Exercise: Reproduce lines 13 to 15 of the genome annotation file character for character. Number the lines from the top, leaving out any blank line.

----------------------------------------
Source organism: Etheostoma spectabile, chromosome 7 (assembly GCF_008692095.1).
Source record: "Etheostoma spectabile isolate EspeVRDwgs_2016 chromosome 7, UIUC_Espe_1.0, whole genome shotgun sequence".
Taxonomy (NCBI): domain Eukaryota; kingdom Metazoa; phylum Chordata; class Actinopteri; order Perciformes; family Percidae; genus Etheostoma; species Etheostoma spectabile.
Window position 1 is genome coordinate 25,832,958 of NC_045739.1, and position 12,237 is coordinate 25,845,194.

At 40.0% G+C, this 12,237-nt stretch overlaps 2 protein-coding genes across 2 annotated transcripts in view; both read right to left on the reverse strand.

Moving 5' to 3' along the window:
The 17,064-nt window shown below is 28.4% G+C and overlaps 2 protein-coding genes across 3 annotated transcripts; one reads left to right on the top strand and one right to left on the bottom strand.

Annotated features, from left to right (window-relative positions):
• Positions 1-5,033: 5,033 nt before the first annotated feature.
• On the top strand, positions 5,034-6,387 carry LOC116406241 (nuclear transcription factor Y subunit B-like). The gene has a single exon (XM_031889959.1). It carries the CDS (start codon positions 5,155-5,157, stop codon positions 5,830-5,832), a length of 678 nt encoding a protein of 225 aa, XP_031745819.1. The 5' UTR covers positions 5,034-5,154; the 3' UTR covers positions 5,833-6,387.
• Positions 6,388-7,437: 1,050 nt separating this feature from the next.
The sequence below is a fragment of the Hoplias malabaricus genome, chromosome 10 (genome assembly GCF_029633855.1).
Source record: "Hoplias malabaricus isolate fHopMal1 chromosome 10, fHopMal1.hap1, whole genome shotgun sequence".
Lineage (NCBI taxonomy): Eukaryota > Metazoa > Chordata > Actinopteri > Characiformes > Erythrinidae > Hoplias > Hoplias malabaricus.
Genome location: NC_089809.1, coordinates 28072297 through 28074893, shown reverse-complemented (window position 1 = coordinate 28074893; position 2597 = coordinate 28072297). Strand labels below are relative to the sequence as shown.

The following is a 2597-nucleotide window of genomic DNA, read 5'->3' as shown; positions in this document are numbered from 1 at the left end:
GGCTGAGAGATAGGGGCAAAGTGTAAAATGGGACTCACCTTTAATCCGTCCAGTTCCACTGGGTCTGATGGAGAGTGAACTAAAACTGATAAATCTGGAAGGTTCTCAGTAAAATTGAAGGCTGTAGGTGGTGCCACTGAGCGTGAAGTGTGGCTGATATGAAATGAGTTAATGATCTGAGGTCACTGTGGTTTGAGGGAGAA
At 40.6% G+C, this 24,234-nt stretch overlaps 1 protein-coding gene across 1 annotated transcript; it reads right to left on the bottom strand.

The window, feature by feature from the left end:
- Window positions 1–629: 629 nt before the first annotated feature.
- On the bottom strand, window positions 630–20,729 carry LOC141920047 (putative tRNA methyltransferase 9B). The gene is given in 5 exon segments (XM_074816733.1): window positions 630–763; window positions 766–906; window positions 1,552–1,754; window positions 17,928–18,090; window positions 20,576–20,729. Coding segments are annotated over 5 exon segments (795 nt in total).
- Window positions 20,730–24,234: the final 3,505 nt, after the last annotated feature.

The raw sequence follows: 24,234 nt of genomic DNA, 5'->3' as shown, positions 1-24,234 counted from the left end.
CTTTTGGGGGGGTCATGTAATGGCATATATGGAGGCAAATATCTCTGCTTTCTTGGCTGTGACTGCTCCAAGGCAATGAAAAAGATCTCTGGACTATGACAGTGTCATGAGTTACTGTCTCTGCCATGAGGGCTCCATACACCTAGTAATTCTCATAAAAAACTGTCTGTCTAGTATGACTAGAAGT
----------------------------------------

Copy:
Source record: "Hoplias malabaricus isolate fHopMal1 chromosome 10, fHopMal1.hap1, whole genome shotgun sequence".
Lineage (NCBI taxonomy): Eukaryota > Metazoa > Chordata > Actinopteri > Characiformes > Erythrinidae > Hoplias > Hoplias malabaricus.
Genome location: NC_089809.1, coordinates 28072297 through 28074893, shown reverse-complemented (window position 1 = coordinate 28074893; position 2597 = coordinate 28072297). Strand labels below are relative to the sequence as shown.